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Dilbert's clothes look burned and smoke rises from his body. Dilbert says, "I was attacked by a UFO. They warned me not to talk about the circles they leave in wheat fields." The flying saucer returns and zaps Dilbert and Dogbert. Dilbert and Dogbert are both burned. Dilbert continues, "Then they said 'Or else.'"
Dogbert walks along the sidewalk humming. Dogbert meets a man in a robe and slippers followed by two men in suits. Dogbert says, "Good morning, Mister Rich Person!" The man replies, "Good morning." One of the men behind him says, "I don't know about 'good.'" The other says, "Depends." Dogbert asks, "Have you been hurt by the slumping economy?" The wealthy man replies, "I've had to make some bold cost-cutting moves." The man behind him says, "I don't know about 'bold.'" The other man says, "Questionable." The rich man says, "I used to surround myself with yes-men . . . Now, all I can afford are these maybe-men." One of the maybe-men asks, "Did you know that the back of your head looks like an acorn squash?" The rich man says, "It takes some getting used to."
Dilbert stands in front of the mirror tying his tie and humming. Dilbert walks away thinking, "What's wrong with this necktie?" The tie lies flat on his shirt. The caption says, "Coming: the shocking truth about Dilbert's tie." Dilbert's tie curls up into its usual position and he thinks, "That's better."
Dilbert stands in front of a room of people. He says, "Welcome to Dogbert's 'School of Hard Knocks.'" Dogbert says, "This is the school you've heard so much about." Dogbert continues, "Chances are, one of your parents is a graduate of this school." Dogbert continues, "At Dogbert's School of Hard Knocks, you will gain the wisdom that can only be obtained through suffering." Dogbert opens a box and continues, "Throughout the course, I'll be whacking you with various blunt objects." Dogbert continues, "It may be unpleasant at first, but you'll get used to it." Dogbert continues, "Eventually, your brain will rationalize the whole experience. You'll think I'm a dedicated teacher, and you'll actually believe you learned something." Dogbert shakes a stick and says, "Stick with the basics, I say."
Dilbert arrives at home carrying a briefcase. Dogbert sits on the front steps and says, "You should think about washing the car soon." Dilbert says, "You're right . . . It's just so easy to get used to it being dirty." There is so much dirt on the car that plants are growing on it and a bird has made his nest on the antenna. Dilbert continues, "But lately it's been affecting my gas mileage."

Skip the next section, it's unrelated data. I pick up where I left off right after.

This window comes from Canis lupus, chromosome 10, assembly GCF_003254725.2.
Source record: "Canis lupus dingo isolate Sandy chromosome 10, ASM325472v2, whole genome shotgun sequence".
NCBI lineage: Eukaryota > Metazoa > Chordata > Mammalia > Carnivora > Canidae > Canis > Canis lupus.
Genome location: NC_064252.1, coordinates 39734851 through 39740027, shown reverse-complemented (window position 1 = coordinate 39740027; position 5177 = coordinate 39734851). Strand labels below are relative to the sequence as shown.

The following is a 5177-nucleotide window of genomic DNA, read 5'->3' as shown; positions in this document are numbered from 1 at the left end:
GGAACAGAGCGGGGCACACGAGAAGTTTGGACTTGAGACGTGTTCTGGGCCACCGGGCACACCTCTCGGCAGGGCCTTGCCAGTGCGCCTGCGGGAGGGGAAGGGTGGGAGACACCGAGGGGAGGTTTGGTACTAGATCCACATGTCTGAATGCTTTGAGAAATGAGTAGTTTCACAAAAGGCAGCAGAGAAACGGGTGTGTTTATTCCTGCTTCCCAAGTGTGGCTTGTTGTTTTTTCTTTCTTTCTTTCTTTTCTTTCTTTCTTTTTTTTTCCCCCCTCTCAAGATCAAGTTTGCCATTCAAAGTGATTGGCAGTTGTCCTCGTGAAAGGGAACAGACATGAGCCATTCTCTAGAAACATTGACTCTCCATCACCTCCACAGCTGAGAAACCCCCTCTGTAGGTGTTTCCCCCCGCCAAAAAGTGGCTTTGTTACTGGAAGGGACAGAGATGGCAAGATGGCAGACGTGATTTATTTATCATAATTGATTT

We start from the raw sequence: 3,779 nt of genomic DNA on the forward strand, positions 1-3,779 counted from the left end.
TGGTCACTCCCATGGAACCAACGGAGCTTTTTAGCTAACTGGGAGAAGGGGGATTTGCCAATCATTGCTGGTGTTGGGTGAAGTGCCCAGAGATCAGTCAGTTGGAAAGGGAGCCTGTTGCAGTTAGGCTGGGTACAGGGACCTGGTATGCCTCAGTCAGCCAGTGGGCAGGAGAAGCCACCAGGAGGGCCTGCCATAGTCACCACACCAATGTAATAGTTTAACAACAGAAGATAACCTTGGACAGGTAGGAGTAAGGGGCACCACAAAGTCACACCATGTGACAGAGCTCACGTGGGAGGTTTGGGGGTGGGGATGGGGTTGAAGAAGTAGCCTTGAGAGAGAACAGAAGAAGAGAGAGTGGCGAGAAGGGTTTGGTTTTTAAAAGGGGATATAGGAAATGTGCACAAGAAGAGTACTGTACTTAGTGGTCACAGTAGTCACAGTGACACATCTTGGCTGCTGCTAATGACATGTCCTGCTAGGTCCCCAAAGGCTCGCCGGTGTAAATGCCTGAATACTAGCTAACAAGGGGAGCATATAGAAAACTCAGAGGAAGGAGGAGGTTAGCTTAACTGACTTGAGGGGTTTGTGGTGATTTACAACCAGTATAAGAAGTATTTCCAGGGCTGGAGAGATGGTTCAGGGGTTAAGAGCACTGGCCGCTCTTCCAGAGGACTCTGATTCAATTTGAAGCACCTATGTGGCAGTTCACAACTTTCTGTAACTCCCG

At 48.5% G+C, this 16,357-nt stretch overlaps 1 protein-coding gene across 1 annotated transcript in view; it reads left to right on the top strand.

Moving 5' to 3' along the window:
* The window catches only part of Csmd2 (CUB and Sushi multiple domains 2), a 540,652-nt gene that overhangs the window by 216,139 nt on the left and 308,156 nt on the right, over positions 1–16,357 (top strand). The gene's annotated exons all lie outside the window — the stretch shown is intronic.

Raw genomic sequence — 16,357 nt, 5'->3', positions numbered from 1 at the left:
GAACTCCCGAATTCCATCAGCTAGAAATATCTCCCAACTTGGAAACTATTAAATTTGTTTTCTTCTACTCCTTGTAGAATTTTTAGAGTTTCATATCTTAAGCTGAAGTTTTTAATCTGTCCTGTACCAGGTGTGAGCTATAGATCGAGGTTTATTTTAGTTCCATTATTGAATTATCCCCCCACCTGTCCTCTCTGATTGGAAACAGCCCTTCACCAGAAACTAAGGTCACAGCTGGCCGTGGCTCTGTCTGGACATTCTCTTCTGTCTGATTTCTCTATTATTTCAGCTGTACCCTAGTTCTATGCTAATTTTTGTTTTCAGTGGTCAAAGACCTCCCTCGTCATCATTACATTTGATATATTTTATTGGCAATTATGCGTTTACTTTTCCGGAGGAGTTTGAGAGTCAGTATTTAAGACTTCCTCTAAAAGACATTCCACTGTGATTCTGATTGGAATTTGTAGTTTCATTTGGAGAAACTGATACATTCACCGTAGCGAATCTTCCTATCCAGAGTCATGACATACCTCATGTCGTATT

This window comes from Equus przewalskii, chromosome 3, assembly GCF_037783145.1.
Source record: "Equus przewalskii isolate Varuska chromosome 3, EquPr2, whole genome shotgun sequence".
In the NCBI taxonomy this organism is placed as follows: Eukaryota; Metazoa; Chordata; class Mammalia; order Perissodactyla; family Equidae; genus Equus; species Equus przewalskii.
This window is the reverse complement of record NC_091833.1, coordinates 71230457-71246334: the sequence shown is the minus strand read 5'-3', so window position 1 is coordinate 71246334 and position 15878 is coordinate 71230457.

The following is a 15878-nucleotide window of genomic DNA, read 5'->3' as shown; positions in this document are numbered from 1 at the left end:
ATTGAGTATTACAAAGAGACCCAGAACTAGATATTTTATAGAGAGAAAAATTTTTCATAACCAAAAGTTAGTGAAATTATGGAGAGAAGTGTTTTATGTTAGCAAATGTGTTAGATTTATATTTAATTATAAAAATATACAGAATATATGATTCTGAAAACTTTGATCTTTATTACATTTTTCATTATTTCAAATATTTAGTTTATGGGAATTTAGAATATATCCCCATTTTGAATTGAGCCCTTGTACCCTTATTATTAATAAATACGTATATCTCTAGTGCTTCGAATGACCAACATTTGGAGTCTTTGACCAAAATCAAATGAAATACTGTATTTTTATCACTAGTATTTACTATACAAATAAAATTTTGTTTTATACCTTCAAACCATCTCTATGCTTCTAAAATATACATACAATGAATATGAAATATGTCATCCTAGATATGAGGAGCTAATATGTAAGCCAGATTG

Dogbert sits at the desk typing. Dilbert asks, "What are you working on?" Dogbert replies, "I'm writing my own encyclopedia to sell for large profits." Dilbert asks, "How could you write an entire encyclopedia by yourself?" Dogbert replies, "It's abridged. I had to cut some corners to get it all in five pages." Dilbert says, "Five pages?! You condensed the history and knowledge of the world into five pages?!!" Dogbert replies, "Actually, it's mostly about me . . . The other stuff didn't seem important." Dogbert continues, "But I threw in some stuff about Canada to make it seem thorough." Dilbert reads, "'Canada has trees.'" Dogbert says, "I'll have to tighten that section a bit."
Dilbert and Dogbert sit outdoors. Dogbert says, "I've been thinking about my goal of becoming the supreme ruler of earth . . ." Dilbert says, "I know EXACTLY how you feel. I once had a goal of growing a mustache . . . But it was beyond my grasp." Dilbert continues, "I mean, figuratively beyond my grasp. I could still reach my upper lip, you understand . . . But there was no reason to try." Dogbert says, "Right, but back to me . . ."
Dilbert sits at his desk. Dogbert says, "I've solved an ancient puzzle." Dogbert continues, "I figured out how many angels can dance on the head of a pin!" Dogbert walks away thinking, "I don't care what he thinks . . . The answer is six."
Dogbert stands on a desk chair typing while Dilbert looks over his shoulder. Dogbert says, "I'm starting my own tabloid newspaper, the 'Dogbert Star.'" Dogbert explains, "All of the stories will be sensational lies about me . . . That way I'll save money on lawsuits." Dogbert types, "An angry Dogbert denied that his ego was so big he started a tabloid devoted entirely to himself."